Asia (Other)
Fears in the US that Asian financial centres would seek to attract investment through soft regulation are ill-founded, according to the outgoing head of Hong Kong’s market watchdog.
In an interview with the Financial Times on Wednesday (June 8), Martin Wheatley said Hong Kong and Singapore’s success in attracting business had nothing to do with “regulatory arbitrage”, in which financial entities target their business towards the most lenient jurisdictions.
Mr Wheatley, who has just finished a six-year stint as head of Hong Kong’s Securities and Futures Commission, was reacting to a speech earlier in the week by US Treasury Secretary Tim Geithner in which he warned Asian markets to follow America’s lead on derivatives regulations.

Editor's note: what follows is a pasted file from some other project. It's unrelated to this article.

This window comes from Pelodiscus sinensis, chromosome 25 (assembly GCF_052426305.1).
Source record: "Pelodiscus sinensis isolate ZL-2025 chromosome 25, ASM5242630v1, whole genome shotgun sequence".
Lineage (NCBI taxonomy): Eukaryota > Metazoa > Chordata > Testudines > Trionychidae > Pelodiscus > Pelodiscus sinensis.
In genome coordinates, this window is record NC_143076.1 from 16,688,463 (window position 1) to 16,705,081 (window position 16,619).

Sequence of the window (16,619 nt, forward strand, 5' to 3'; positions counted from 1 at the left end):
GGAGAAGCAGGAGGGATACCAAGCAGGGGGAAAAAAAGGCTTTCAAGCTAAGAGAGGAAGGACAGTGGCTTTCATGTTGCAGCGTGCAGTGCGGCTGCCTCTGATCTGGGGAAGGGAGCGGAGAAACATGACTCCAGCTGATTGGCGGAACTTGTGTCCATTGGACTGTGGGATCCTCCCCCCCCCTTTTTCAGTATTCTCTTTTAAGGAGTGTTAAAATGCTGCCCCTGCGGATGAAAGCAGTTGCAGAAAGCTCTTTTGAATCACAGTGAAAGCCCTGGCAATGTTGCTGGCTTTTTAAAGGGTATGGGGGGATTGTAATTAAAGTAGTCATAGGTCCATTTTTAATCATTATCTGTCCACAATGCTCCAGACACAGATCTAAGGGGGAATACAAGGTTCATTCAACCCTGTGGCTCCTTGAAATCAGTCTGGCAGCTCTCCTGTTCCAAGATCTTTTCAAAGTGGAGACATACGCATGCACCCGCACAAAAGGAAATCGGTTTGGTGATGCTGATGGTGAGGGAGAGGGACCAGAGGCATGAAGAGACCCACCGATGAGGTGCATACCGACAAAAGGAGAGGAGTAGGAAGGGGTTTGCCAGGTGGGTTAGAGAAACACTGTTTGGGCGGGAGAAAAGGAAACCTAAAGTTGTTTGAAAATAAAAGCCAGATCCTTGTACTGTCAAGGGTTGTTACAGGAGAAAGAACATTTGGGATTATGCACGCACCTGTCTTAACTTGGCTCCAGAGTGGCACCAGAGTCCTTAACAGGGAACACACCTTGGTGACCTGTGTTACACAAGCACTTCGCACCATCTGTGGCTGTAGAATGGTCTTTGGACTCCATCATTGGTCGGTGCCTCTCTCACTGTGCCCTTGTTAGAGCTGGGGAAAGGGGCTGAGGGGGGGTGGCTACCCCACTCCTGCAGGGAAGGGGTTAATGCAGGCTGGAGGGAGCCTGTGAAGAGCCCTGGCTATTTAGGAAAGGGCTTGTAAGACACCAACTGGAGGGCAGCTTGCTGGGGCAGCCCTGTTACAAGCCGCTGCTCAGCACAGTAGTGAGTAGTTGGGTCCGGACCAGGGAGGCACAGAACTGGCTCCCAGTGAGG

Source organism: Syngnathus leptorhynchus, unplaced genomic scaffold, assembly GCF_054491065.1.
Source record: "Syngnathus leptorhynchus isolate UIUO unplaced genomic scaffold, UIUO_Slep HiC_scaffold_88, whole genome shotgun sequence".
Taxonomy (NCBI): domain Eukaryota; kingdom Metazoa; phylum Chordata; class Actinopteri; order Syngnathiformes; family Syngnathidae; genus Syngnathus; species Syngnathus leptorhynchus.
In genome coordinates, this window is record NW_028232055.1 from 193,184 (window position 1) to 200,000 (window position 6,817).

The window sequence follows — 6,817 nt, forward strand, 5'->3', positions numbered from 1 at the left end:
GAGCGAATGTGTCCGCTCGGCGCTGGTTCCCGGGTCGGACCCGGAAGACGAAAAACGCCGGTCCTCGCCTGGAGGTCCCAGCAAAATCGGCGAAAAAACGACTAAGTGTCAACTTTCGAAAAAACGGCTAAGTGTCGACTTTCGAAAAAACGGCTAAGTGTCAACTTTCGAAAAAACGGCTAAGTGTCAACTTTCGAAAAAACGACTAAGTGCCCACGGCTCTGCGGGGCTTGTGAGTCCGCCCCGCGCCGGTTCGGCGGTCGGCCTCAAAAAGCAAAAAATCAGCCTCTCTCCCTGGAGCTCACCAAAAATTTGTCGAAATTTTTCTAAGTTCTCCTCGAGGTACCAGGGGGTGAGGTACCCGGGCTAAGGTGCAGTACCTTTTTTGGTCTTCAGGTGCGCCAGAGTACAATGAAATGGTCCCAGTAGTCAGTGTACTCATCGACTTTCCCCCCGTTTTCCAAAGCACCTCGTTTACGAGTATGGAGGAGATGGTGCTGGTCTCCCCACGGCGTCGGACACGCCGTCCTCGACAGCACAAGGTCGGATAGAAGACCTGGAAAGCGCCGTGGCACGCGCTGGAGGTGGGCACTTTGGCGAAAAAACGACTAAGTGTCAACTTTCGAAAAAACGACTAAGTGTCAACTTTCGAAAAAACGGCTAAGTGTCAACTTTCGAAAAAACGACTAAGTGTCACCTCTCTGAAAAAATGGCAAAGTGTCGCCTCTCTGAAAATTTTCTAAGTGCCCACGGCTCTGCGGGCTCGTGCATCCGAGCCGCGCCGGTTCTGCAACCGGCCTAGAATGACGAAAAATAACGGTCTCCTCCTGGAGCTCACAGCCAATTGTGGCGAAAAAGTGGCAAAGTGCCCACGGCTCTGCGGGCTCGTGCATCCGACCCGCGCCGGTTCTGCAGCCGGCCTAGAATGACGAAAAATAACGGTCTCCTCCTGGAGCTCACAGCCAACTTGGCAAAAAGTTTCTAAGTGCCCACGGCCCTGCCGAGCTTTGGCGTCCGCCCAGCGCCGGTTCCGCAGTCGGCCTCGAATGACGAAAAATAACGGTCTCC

“The truth is, both Hong Kong and Singapore are putting global regulatory standards in place in exactly the same way as other markets,” said Mr Wheatley, who starts as head of the UK’s new Financial Conduct Authority in September. “The fact that business is coming here is not a question of regulatory arbitrage: it’s a question of growth and opportunity.”
He told the FT that Mr Geithner’s suggestion that the US sets a “gold standard” in financial regulation that other countries should emulate was “nonsense”, pointing out that “the US has lots and lots of gaps in its regulatory structure, many of which are still not addressed.”
Mr Geithner said in his speech that the UK had set a “tragic” example through light touch regulation. US officials worry that uneven regulation of derivatives globally could lead to regulatory arbitrage.
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